To welcome in 2009 I announce a new, regular column about artists film that determinedly fails to mention either artists or films. I will write it once a week. As an idea I love it because it removes in an instant two key art critical issues: the time it takes to visit shows, look at the work, and formulate something in response, and the worry that criticism just becomes a form of marketing. No longer.
Or, at least, what the No-Film Film Column promotes won't be reliant on what artists and films happen to be showing in London's galleries and arthouse cinemas. If films insist on appearing here - perhaps disguised as fruit - it will be because they happen to appear in the mind-life-world-body-flux as I wander the supermarket, or wait for a Hammersmith and City line train at Aldgate East station. This could, of course, be intolerably random and self-indulgent, but the utopian hope is there.
This week's first column, then, seeks to widen the debate on artists film with some perceptive comments on the several huge inflatable snowmen hovering over Carnaby Street in Soho. Although, actually, amid the bustle of the Sacred cafe on Ganton street, I now realise I have very little to say on the inflatable snowman front. Sacred itself is busy and I have just been wondering how Susan Hiller's remark that "collage is a form of cognition" - in her excellent new book of essays, see yesterday's blog post - could apply to the search for a table.
Lattes, too, could be discussed here, although it is a familiar topic, and my original thoughts on the hearts and rosettas of latte art and their relationship to Ray Johnson are all behind me. I was also thinking of Susan Sontag's recently published journals and her frequent admonishments to herself to read more and bathe regularly. There it is! My new year resolutions have been written for me.
It was hard to unpack snowman thoughts in the noisy cafe. Instead, I got to thinking about the Invisible Cinema blog, which has been doing a splendid job of this kind of non-film film writing for several years, with its stated desire for "living experimental film and video." It's a desire that what is so enjoyable and thrilling about experimental film should be a matter of daily life and relationships rather than film screenings and galleries. Which, of course, is a sentiment I heartily approve of, although sometimes I have a mournful sense that films can't help or speak or answer and maybe reading Beckett or eating biscotti is a better option.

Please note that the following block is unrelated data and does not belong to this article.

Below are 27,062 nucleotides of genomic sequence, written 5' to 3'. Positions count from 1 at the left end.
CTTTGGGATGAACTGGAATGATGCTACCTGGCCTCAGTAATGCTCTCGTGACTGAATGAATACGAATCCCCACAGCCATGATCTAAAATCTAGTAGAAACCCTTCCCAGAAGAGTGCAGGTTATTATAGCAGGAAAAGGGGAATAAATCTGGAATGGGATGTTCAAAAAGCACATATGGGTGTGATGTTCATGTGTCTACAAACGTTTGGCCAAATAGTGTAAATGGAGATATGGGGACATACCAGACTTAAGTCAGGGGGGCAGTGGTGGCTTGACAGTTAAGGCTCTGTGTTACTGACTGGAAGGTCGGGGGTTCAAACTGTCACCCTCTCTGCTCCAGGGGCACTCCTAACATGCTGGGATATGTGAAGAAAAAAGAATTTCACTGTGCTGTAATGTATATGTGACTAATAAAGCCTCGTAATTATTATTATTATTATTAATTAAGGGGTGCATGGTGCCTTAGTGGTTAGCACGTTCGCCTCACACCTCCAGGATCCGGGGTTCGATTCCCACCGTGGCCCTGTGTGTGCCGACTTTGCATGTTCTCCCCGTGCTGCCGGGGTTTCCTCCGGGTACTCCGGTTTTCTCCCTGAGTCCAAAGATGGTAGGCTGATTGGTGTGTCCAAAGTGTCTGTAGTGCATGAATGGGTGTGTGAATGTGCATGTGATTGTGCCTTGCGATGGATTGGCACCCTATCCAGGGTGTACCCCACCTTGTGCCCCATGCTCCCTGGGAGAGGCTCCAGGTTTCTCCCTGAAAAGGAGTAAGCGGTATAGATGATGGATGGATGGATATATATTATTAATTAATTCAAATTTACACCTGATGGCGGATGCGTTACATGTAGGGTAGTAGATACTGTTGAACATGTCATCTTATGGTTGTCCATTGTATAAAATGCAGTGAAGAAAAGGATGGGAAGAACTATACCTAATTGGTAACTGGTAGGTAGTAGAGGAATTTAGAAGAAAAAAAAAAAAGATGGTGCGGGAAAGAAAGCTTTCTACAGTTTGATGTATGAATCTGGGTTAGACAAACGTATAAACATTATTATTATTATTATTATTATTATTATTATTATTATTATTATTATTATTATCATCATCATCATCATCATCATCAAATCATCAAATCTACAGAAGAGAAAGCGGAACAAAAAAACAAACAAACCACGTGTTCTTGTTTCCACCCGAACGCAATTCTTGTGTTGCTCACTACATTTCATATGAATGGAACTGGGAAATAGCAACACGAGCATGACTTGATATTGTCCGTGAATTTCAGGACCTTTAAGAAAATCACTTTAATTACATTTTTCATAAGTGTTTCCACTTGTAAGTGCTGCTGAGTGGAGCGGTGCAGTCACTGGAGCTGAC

But I wasn't doing either of those. I was in Sacred, incidentally, because I'd headed off to Soho to see the re-located Photographer's Gallery on Ramillies Street. In the spirit of this column I'm going to mention only the delicious brie, tomato and spring onion roll I had in the cafe. Actually, the roll had its own opinion on these matters, reminding me in a loud, artificial voice that good art writing was a mix of The New Yorker, Vogue, Cabinet, Hello magazine and The Radio Times but it couldn't remember what proportion of each.
I know how the roll felt. I was feeling somewhat sad that the Photographer's Gallery had abandoned its long term division into two buildings, on the same street but separated by a theatre so you had to come back out onto the street before seeing the rest of the exhibitions. This would have been a good location-quirk to hold on to when moving. Its new premises seemed too much like a single building, which it was.
Actually, it was very nice to be in a new building, I felt like I was in a foreign city, and I got to thinking how good it would be if all art institutions moved around once a month to new premises, as long as they were all still quite central. No migrations to Peckham allowed.
In a lull period in Sacred I am able to formulate my thoughts about the inflatable snowmen outside. The snowman, of course, is an echo of the Stay Puft Marshmallow man in Ghostbusters, which I think it is safe to assume is not an artists film in the sense defined by A.L Rees in A History of Experimental Film and Video, and thus can be mentioned in the No-Film Film Column.
Behind Marshmallow Man, of course, is the figure of the golem. There's something ghoulish about the Carnaby Street snowmen, which was surely unintended by the shopkeepers who paid for them to be elevated up there. It's become a laughing specter of a credit crisis, on its blobby look out for the next high street chain to be sent into receivership by a well aimed blast of snowman snowball spit direct from its pointed mock-carrot noise.
I think that's all for now. If I'm really shifting into social reportage I am going to have to notice and remember more. Browsing the new Time Out I decide future editions of The No-Film Film Column will showcase different cup cake toppings in long sequences of photographs gleaned from the web. Happy New Year.